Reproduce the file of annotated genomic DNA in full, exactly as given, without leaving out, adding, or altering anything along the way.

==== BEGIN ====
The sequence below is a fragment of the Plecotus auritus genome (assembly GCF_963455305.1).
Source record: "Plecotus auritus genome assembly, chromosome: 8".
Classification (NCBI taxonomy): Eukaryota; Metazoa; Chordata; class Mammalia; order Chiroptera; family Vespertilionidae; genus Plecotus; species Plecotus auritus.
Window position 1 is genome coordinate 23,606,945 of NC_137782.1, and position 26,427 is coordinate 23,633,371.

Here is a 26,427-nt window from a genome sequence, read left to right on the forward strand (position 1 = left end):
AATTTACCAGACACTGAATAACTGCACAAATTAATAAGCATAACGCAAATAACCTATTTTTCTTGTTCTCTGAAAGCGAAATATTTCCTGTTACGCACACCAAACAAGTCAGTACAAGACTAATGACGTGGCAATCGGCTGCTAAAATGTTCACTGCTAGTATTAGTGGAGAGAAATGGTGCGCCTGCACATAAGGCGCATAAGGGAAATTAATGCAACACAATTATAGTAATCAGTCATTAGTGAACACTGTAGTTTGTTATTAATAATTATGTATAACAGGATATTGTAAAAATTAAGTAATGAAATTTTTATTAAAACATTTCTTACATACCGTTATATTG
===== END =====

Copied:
The sequence below is a fragment of the Plecotus auritus genome (assembly GCF_963455305.1).
Source record: "Plecotus auritus genome assembly, chromosome: 8".
Classification (NCBI taxonomy): Eukaryota; Metazoa; Chordata; class Mammalia; order Chiroptera; family Vespertilionidae; genus Plecotus; species Plecotus auritus.
Window position 1 is genome coordinate 23,606,945 of NC_137782.1, and position 26,427 is coordinate 23,633,371.

Here is a 26,427-nt window from a genome sequence, read left to right on the forward strand (position 1 = left end):
AATTTACCAGACACTGAATAACTGCACAAATTAATAAGCATAACGCAAATAACCTATTTTTCTTGTTCTCTGAAAGCGAAATATTTCCTGTTACGCACACCAAACAAGTCAGTACAAGACTAATGACGTGGCAATCGGCTGCTAAAATGTTCACTGCTAGTATTAGTGGAGAGAAATGGTGCGCCTGCACATAAGGCGCATAAGGGAAATTAATGCAACACAATTATAGTAATCAGTCATTAGTGAACACTGTAGTTTGTTATTAATAATTATGTATAACAGGATATTGTAAAAATTAAGTAATGAAATTTTTATTAAAACATTTCTTACATACCGTTATATTG